The reality of the Covid pandemic has seen millions of pupils thrust into a position remote home learning. A stark truth is that pupils learn most when they are in the classroom. Remote learning, homework and similar, is simply hard work – for both pupils and teachers.
Very quickly, and resourcefully, schools have responded to these new circumstances to support remote learning as effectively as possible.
My organisation, the Education Endowment Foundation, undertook a rapid review of remote learning (read it here). When you dig into the detail of the evidence within the review, you find some helpful insights. Rasheed et al (2020), in their review on the ‘Challenges in the online component of blended learning: A systematic review’, state:
“Self-regulation challenges and challenges in using learning technology are the key challenges that students face.”
Self-regulation is your ability to control your behaviour and emotions, along with knowledge of your strengths, weaknesses, and more. Motivating yourself and maintaining the hard thinking demanded of remote learning is no doubt difficulty and pupils’ experience of isolation can worsen their ability to self-regulate.
One of the simple manifestations of self-regulation is your ability to successfully plan your time.
In their research on US college students, Hartwig and Dunlosky (2012) showed that planning and time management helped differentiated between the successful and less successful students. They state:
“Differences in scheduling did arise between the highest and lowest achievers, with the lower achievers focusing (a) more on impending deadlines, (b) more on studying late at night, and (c) almost never on planning their study time.”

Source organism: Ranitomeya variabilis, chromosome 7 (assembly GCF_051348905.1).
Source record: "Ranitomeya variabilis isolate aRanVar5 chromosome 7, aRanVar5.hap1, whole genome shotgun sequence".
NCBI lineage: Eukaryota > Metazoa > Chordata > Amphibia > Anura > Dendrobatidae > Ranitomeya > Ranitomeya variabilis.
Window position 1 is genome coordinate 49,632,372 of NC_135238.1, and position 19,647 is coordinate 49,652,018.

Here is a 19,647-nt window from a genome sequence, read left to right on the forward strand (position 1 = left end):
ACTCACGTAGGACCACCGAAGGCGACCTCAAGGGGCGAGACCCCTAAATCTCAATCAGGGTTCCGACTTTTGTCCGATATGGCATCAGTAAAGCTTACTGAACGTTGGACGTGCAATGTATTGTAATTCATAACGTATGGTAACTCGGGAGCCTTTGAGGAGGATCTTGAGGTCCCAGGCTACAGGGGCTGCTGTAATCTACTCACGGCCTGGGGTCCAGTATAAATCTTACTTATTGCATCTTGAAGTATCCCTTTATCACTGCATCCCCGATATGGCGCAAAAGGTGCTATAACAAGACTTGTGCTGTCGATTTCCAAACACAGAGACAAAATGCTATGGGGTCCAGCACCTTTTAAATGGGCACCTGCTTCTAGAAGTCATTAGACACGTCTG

Now, these are US college students, so we should be careful making any comparisons with UK schools. A closely aligned personal experience struck me. In the last week, my typically conscientious daughter floundered with the future prospect of a music exam. She catastrophised in the face of the imminent test.
We spend a little time working out a practice schedule and helping her plan her time and her emotions quickly lifted. With a little scaffolding, she has been able to independently self-regulate and manage her learning along with her stresses about the exam.
Of course, we recognise that many pupils simply will not have the same supports at home for lots of reasons (e.g. parents busy home working). Schools may need to model and support self-regulation as much as they focus on the content of remote learning.
In the EEF ‘Metacognition and Self-regulation’ guidance report, it shares the helpful work of Zimmerman (2010) who offers these elements of a self-regulated student:
- Setting specific short-term goals
- Adopting powerful strategies for attaining the goals
- Monitoring performance for signs of progress
- Restructuring one’s physical and social context to make it compatible with one’s goals
- Managing time-use
- Self-evaluating one’s methods; and
- Attributing causation to results and adapting future methods
‘Becoming a Self-Regulated Learner: An Overview’, Zimmerman, B. J. (2010)
I think of my daughter and her music learning. My partner and I have helped her shape her short-term goals and my partner has supported her through practice sessions, giving her precious feedback. Her test has been broken down into small steps by her musics teacher. Her new practice schedule adorns her bedroom wall.
In short, her planning, her time management – and her self-regulation – has been supported. With this guidance and scaffolding, independent learning becomes easier and likely will be better sustained.
So, what conclusions can we draw more broadly for remote learning and school closures and more generally?
- Self-regulation is going to be a challenge for every pupil during lockdown and even when pupils return;
- Explicit support for planning your time (checking and evaluating those plans) is likely to be a useful support for many pupils;
- Model and scaffold such planning and time-management; make it social, talk about it and evaluate it.